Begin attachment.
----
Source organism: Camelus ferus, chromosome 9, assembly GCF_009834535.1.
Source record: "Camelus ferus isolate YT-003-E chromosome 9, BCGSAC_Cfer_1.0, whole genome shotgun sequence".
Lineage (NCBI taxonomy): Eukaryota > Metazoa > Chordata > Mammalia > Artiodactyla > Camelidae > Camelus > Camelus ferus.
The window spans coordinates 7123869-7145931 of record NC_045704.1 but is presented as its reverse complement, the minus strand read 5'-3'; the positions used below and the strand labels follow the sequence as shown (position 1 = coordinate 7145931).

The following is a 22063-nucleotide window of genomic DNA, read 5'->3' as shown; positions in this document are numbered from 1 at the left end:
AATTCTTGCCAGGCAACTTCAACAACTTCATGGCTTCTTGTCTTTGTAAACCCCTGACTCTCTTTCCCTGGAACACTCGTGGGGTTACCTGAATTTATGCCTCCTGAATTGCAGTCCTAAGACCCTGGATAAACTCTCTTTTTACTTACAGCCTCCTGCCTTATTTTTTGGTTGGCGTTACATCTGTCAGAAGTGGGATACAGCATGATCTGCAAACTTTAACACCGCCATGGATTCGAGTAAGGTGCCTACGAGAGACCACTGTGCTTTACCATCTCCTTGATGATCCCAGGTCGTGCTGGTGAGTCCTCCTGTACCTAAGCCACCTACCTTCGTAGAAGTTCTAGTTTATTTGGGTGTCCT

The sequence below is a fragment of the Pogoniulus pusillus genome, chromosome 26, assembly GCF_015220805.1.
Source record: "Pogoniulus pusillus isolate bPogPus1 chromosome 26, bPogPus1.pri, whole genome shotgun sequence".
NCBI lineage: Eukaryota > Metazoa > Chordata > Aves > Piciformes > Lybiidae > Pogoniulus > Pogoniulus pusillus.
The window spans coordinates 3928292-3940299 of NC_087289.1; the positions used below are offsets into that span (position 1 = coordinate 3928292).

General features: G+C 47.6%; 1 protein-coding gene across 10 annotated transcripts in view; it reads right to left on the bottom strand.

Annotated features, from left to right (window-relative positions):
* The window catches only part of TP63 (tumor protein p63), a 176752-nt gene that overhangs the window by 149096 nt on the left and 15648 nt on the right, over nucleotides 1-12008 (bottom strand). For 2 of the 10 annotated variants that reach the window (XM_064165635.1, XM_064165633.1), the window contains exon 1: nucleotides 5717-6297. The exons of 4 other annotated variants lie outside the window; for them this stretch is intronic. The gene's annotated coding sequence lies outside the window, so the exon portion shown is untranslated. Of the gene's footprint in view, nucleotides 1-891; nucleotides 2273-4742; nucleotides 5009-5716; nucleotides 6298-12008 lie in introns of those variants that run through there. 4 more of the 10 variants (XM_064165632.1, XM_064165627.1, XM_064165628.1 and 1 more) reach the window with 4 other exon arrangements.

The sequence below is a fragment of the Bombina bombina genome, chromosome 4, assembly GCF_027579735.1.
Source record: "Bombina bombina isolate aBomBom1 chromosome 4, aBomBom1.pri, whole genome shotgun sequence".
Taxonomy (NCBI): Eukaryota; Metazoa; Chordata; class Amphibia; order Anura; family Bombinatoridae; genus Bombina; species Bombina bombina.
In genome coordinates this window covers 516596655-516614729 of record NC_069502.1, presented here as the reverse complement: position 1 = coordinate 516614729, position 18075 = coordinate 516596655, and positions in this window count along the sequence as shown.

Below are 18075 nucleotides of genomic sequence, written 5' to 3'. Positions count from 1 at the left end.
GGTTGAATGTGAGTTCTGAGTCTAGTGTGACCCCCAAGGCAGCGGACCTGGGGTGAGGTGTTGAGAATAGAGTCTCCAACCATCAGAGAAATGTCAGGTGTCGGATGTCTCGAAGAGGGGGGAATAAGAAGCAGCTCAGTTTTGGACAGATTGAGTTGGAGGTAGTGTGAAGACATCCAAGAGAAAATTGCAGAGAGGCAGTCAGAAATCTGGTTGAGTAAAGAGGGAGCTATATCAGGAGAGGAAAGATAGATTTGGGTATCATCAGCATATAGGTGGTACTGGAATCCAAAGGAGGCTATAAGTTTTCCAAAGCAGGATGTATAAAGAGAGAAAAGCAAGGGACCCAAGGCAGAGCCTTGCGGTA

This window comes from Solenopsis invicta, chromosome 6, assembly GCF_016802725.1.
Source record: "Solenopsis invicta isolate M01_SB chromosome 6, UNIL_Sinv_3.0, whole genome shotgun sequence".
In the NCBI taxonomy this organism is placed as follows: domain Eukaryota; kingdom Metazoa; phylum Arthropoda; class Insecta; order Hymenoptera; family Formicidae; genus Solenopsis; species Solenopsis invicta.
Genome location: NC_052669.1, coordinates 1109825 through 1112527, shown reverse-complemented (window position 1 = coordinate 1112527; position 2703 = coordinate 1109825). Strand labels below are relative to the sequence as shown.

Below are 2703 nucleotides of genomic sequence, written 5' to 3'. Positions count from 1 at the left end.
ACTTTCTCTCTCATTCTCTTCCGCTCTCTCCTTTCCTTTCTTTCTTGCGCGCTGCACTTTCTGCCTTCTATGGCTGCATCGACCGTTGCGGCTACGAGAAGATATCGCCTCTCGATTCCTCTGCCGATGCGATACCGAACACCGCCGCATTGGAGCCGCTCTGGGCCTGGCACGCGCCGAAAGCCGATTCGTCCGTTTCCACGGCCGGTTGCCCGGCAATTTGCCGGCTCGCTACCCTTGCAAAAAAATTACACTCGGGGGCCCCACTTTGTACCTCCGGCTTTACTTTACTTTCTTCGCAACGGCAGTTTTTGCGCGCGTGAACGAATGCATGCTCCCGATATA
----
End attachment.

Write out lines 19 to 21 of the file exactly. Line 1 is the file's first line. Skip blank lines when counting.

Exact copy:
GGTTGAATGTGAGTTCTGAGTCTAGTGTGACCCCCAAGGCAGCGGACCTGGGGTGAGGTGTTGAGAATAGAGTCTCCAACCATCAGAGAAATGTCAGGTGTCGGATGTCTCGAAGAGGGGGGAATAAGAAGCAGCTCAGTTTTGGACAGATTGAGTTGGAGGTAGTGTGAAGACATCCAAGAGAAAATTGCAGAGAGGCAGTCAGAAATCTGGTTGAGTAAAGAGGGAGCTATATCAGGAGAGGAAAGATAGATTTGGGTATCATCAGCATATAGGTGGTACTGGAATCCAAAGGAGGCTATAAGTTTTCCAAAGCAGGATGTATAAAGAGAGAAAAGCAAGGGACCCAAGGCAGAGCCTTGCGGTA

This window comes from Solenopsis invicta, chromosome 6, assembly GCF_016802725.1.
Source record: "Solenopsis invicta isolate M01_SB chromosome 6, UNIL_Sinv_3.0, whole genome shotgun sequence".